James - you're not thinking of the questions in the Populus conference polls are you? They aren't comparable at all - Populus use a numerical scale while YouGov actually use a verbal scale but then convert it into a numerical scale to get average values.

The only time YouGov have published results for this question before (that I can find on our system!) is the party conference in 2004. Back then the equivalent average for Conservative MPs was +52, so basically public perception of Tory MPs is unchanged.

I wonder if this poll isn't more encouraging for Cameron than it looks. Those on the left answering the poll probably won't have any quibbles about suggesting Conservative MPs are as far-right as possible, whereas even the most anti-Blair Conservative can't claim that he is a product of the hard-left...

Only a few months ago we were being told that a members' ballot was too expensive for a leadership election (it actually made profit). We supposedly lacked the knowledge to make an informed choice, i.e. we could not be trusted after picking IDS over Clarke.

Now we are to balloted on a vision and aims document. Chairman Maude now thinks that MPs cannot be trusted to decide on such an important strategic matter. How times change!

Be interesting to see more detailed stats on the above, particularly the distributions. You can imagine old Labour-ites putting Blair as +30 or something :-)

Anyway, as others have pointed out, it's a bit meaningless in any genuine definition of political beliefs, although in terms of voter affinity it's important. Personally I'd like to see a similar poll done splitting the scale into two: economic and social. With that at least you'd get comparable opinions - at present some will be judging entirely on one or the other, and thus throoughly unbalancing it.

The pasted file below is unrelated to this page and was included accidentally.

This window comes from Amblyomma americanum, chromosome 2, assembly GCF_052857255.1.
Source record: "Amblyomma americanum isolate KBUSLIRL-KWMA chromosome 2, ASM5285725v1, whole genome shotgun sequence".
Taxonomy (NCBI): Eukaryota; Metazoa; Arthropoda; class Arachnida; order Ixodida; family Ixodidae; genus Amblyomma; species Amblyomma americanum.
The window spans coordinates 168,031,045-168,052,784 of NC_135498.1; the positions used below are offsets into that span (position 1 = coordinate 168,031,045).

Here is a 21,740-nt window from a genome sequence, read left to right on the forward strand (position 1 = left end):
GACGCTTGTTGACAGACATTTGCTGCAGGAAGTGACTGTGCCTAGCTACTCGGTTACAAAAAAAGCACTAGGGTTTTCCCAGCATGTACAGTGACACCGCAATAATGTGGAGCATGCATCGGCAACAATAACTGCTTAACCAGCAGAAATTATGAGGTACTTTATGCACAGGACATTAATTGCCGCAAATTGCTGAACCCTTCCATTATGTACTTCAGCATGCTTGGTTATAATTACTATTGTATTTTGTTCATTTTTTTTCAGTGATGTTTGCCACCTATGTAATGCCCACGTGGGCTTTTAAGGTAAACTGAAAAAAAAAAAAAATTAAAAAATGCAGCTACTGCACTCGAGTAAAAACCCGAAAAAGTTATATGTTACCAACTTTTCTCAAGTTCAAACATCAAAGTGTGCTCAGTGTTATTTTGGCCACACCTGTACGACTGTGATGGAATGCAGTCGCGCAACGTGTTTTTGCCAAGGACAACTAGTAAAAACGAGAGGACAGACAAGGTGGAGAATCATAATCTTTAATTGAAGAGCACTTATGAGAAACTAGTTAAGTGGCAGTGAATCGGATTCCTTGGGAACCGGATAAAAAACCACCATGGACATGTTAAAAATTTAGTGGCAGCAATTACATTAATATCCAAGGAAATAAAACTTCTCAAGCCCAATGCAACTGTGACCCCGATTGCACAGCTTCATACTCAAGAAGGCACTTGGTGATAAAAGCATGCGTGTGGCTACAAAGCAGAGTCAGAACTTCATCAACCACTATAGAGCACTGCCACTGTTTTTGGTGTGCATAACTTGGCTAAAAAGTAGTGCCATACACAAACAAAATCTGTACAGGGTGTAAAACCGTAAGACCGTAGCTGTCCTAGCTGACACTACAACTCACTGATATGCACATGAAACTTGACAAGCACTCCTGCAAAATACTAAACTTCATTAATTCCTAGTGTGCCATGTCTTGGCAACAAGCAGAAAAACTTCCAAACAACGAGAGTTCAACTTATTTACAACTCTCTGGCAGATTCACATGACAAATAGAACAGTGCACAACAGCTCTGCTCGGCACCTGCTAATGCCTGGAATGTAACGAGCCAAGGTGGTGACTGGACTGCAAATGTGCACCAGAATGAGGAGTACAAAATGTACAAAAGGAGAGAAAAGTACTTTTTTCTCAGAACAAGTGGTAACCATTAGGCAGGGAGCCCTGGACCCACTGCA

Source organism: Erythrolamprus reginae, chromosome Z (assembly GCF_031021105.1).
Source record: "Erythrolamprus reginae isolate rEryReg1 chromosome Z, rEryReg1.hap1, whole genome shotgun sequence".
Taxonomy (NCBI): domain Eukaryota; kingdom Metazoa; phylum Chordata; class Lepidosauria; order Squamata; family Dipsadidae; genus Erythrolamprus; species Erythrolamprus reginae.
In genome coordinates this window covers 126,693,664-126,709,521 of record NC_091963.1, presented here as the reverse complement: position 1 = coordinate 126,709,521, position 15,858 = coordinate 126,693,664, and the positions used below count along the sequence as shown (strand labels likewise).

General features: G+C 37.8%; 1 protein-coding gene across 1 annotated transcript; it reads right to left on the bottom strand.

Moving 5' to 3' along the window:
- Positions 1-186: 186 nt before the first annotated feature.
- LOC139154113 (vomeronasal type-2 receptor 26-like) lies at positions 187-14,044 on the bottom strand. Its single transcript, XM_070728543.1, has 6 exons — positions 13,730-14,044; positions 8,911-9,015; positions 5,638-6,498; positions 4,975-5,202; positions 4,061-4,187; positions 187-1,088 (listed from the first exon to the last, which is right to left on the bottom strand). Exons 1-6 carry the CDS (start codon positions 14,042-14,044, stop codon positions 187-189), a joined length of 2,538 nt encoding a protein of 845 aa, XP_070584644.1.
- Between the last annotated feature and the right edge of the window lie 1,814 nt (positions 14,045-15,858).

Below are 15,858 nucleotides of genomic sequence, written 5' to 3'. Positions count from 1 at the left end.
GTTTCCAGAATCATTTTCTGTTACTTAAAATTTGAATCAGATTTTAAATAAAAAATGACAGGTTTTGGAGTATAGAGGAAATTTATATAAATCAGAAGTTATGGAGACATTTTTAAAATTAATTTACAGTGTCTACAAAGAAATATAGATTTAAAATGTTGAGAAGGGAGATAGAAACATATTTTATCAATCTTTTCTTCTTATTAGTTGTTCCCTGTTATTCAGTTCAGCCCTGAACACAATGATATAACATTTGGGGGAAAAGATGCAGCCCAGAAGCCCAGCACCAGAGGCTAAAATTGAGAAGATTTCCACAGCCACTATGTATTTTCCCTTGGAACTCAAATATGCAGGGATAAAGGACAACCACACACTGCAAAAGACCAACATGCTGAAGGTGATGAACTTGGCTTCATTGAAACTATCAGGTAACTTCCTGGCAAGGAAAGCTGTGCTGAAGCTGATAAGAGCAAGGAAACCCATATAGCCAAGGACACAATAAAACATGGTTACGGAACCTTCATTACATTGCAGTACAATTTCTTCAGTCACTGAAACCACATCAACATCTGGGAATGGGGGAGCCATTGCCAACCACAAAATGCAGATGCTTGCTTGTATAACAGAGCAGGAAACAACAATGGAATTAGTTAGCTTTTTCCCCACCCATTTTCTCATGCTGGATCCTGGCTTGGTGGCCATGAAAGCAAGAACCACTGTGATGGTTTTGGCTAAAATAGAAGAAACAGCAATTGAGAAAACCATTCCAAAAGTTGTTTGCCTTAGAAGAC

I do think that the right left distinction is still valid up to a point, after all, whenever you try to put things into a simple dichotomy it ends up making things a little distorted - for example the social liberal/social conservative distinction. I am pro-marriage, anti-drugs, strict on crime and immigration, but also anti-discrimination (of any kind), pro-choice, pro-gay marriage.

But by and large you can make out trends...

Andrew - the detailled distributions are here. The numbers are worked out by assigning "slightly left-of-centre" a score of -33, "fairly left-wing" a score of -67 and "very left-wing" a score of -100, and vice-versa for the right wing options. Very few Labour voters did dismiss Blair as very right wing - though 5% of Lib Dem voters did.

The British Election Survey asked questions that can be taken as indictative of the two scale approach. Here numerical scales were used and they were the other way round (i.e. low numbers are right wing, high numbers are left wing).

For the tax and spend scale they used the question "Using the 0-10 scale on this card, where the end marked 0 means that government should cut taxes and spend much less on health and social services, and the end marked 10 means that government should raise taxes and spend much more on health and social services, where would you place
yourself on this scale?"